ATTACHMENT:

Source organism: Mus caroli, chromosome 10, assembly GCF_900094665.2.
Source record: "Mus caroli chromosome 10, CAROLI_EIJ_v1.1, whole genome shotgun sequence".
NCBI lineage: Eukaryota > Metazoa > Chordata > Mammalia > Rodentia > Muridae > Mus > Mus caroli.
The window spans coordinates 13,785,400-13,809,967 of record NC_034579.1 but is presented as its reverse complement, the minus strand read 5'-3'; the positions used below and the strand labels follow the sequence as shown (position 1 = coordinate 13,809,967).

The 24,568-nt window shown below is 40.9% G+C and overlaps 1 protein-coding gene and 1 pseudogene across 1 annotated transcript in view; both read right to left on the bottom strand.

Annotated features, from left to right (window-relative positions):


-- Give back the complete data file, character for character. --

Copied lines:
Source organism: Mus caroli, chromosome 10, assembly GCF_900094665.2.
Source record: "Mus caroli chromosome 10, CAROLI_EIJ_v1.1, whole genome shotgun sequence".
NCBI lineage: Eukaryota > Metazoa > Chordata > Mammalia > Rodentia > Muridae > Mus > Mus caroli.
The window spans coordinates 13,785,400-13,809,967 of record NC_034579.1 but is presented as its reverse complement, the minus strand read 5'-3'; the positions used below and the strand labels follow the sequence as shown (position 1 = coordinate 13,809,967).

The 24,568-nt window shown below is 40.9% G+C and overlaps 1 protein-coding gene and 1 pseudogene across 1 annotated transcript in view; both read right to left on the bottom strand.

Annotated features, from left to right (window-relative positions):